15. Rai, good call on the mac and cheese to go with this. It rained all day today, and I could have really used something like that, but everything was frozen.

  16. Finally, I had to leave a comment.

    I've been looking over the site for about a week…I originally Stumbled across it, and couldn't stay away. So many things look good.

    At any rate, this was the first thing I tried.


    The chops were wonderful. Perhaps not as golden and lovely as yours, but tender, juicy and delicious.

    I also was brave enough to try a small batch of homemade pasta. It should have been rolled thinner, but I don't have a pasta roller. It was still good.

    (Especially the strand or two I "tested" by dredging in some of the browned butter from cooking the chops…)

    I'm looking forward to trying many more things from you.

  17. Susan, next time you should just toss all the pasta in the frying pan and give it a good toss. The toss the chops on top.

    Oh man, now I'm hungry.

  18. I love this recipe. Didn't it used to use bacon fat though?

  19. LM, I've done them both ways. I've done bacon fat and no flour dredge, but this time I wanted to use the same technique as pan-fried chicken.

  20. Instead of butter what else could you use to cook them?


  21. I prefer bacon fat. You can cook at a higher temperature than with butter, and it adds a little bacon flavor.

    This was originally a chicken recipe, where you would want the butter flavor in the finished dish. But having done it both ways, I always use the bacon fat now when doing pork.

  22. Thank you so much for this recipe. It inspired me to make my own healthier version. I followed everything until the flour and frying part. I lightly spritzed the pan and added the smashed loin and cooked. Then removed, added onions, garlic and marsala wine and brussel sprouts. It was really good. I hadn’t thought to prepare the pork loin as you did. I can’t wait to try it your way on special occasions! Also, those potatoes o’brien sound pretty tasty too. Loving your blog!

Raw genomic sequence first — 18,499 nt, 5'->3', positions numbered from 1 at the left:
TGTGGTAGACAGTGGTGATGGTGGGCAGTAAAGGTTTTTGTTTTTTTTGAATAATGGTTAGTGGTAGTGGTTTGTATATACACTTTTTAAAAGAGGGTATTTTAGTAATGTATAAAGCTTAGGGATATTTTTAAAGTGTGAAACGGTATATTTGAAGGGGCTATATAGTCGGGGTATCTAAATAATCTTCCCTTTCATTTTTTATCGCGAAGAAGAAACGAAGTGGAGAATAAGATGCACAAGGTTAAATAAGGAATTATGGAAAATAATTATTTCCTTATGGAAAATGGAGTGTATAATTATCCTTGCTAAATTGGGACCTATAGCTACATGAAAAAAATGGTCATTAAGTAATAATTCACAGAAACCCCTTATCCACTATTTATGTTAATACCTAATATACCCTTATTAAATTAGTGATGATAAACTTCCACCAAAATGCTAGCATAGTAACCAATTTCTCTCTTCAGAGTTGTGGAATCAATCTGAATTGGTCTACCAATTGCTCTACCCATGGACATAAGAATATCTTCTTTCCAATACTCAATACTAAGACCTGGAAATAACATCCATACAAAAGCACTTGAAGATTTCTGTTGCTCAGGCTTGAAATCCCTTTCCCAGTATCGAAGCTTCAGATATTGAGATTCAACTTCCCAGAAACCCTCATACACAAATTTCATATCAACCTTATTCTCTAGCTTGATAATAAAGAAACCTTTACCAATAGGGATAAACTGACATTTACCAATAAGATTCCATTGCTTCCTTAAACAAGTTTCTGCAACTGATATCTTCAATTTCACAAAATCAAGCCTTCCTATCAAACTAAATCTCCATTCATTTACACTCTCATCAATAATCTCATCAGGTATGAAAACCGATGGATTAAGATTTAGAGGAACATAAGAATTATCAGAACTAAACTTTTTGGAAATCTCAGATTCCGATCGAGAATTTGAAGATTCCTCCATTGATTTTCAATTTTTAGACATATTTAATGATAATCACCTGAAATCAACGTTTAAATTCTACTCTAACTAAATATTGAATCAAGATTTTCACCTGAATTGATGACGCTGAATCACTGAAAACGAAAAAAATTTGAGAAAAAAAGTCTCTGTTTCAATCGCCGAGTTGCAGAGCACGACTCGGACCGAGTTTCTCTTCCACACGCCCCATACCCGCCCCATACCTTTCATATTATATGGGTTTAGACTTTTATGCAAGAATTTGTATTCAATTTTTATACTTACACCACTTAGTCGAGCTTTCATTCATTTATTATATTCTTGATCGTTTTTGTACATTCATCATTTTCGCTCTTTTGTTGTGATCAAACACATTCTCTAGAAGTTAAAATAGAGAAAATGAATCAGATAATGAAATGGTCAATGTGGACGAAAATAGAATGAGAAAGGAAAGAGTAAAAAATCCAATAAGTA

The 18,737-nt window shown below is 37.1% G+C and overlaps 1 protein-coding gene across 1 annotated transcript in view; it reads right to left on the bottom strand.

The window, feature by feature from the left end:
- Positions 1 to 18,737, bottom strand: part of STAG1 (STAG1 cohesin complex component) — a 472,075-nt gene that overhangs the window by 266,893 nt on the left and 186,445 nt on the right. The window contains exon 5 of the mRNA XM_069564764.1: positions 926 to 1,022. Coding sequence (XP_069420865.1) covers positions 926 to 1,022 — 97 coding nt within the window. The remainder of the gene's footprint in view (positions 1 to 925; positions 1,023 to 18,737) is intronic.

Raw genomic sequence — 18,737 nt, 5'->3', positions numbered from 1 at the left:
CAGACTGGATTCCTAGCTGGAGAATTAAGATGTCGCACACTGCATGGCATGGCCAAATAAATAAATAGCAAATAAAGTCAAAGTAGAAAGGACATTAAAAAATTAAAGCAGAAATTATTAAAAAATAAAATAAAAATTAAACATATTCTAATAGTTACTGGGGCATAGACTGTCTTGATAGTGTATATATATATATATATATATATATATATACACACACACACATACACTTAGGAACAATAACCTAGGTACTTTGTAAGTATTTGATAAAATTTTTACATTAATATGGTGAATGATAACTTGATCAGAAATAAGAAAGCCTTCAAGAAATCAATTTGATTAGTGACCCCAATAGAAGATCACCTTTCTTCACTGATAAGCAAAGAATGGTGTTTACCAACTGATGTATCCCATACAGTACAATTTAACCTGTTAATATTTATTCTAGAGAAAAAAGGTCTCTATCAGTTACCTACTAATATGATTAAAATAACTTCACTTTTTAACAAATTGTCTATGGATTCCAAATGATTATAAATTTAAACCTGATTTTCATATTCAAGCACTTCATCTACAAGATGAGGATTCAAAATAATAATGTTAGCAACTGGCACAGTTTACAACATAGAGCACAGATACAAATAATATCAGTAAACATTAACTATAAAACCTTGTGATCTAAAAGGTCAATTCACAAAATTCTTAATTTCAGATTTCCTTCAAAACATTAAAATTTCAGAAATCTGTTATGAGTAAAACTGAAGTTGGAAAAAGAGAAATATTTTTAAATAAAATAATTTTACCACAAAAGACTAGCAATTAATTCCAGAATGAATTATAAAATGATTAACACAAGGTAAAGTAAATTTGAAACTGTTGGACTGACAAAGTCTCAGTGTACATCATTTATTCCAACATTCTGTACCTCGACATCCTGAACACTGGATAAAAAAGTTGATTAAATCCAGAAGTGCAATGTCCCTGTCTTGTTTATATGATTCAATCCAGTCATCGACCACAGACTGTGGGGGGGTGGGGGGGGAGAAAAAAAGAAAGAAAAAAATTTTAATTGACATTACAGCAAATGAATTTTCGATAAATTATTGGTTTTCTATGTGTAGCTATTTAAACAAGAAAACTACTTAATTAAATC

23. jesse Dziedzic says:

    At least some bloggers can write. Thanks for this piece.

  24. I have used larger pork loin pieces pounded thin for schnitzel or milanese, but I like your idea of using smaller medallions. I watched the video too – loved your one-pound-with-the-pot method, just like grandma! Will be cooking this tonight with some homemade applesauce. Thanks for the recipe.


  1. […] Pan Fried Pork Tenderloin Chops | How To Cook Like Your Grandmother Feb 26, 2009 … I have been itching to try this recipe since I first saw it, and I finally pulled a pork loin out of … […]